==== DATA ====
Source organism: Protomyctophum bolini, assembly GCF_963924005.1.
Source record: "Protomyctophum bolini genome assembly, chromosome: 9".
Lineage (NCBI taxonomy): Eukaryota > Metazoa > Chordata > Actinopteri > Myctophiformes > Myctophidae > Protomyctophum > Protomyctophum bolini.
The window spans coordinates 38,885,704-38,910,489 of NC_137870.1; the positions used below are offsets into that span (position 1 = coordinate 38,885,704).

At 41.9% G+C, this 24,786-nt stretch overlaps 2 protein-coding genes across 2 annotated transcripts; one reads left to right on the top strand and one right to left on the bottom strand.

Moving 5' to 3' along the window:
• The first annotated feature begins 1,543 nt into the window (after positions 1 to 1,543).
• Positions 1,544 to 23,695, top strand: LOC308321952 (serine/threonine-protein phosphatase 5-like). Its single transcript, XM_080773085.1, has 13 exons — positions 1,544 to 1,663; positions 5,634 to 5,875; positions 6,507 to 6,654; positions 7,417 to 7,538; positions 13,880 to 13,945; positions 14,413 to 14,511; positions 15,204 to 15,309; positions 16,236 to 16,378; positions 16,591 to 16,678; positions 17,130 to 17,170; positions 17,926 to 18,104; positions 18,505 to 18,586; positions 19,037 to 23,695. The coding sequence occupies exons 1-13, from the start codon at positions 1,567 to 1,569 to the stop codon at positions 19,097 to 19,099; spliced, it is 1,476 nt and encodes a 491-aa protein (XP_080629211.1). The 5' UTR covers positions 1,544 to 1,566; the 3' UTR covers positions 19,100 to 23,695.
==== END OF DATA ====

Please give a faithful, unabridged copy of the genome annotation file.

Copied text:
Source organism: Protomyctophum bolini, assembly GCF_963924005.1.
Source record: "Protomyctophum bolini genome assembly, chromosome: 9".
Lineage (NCBI taxonomy): Eukaryota > Metazoa > Chordata > Actinopteri > Myctophiformes > Myctophidae > Protomyctophum > Protomyctophum bolini.
The window spans coordinates 38,885,704-38,910,489 of NC_137870.1; the positions used below are offsets into that span (position 1 = coordinate 38,885,704).

At 41.9% G+C, this 24,786-nt stretch overlaps 2 protein-coding genes across 2 annotated transcripts; one reads left to right on the top strand and one right to left on the bottom strand.

Moving 5' to 3' along the window:
• The first annotated feature begins 1,543 nt into the window (after positions 1 to 1,543).
• Positions 1,544 to 23,695, top strand: LOC308321952 (serine/threonine-protein phosphatase 5-like). Its single transcript, XM_080773085.1, has 13 exons — positions 1,544 to 1,663; positions 5,634 to 5,875; positions 6,507 to 6,654; positions 7,417 to 7,538; positions 13,880 to 13,945; positions 14,413 to 14,511; positions 15,204 to 15,309; positions 16,236 to 16,378; positions 16,591 to 16,678; positions 17,130 to 17,170; positions 17,926 to 18,104; positions 18,505 to 18,586; positions 19,037 to 23,695. The coding sequence occupies exons 1-13, from the start codon at positions 1,567 to 1,569 to the stop codon at positions 19,097 to 19,099; spliced, it is 1,476 nt and encodes a 491-aa protein (XP_080629211.1). The 5' UTR covers positions 1,544 to 1,566; the 3' UTR covers positions 19,100 to 23,695.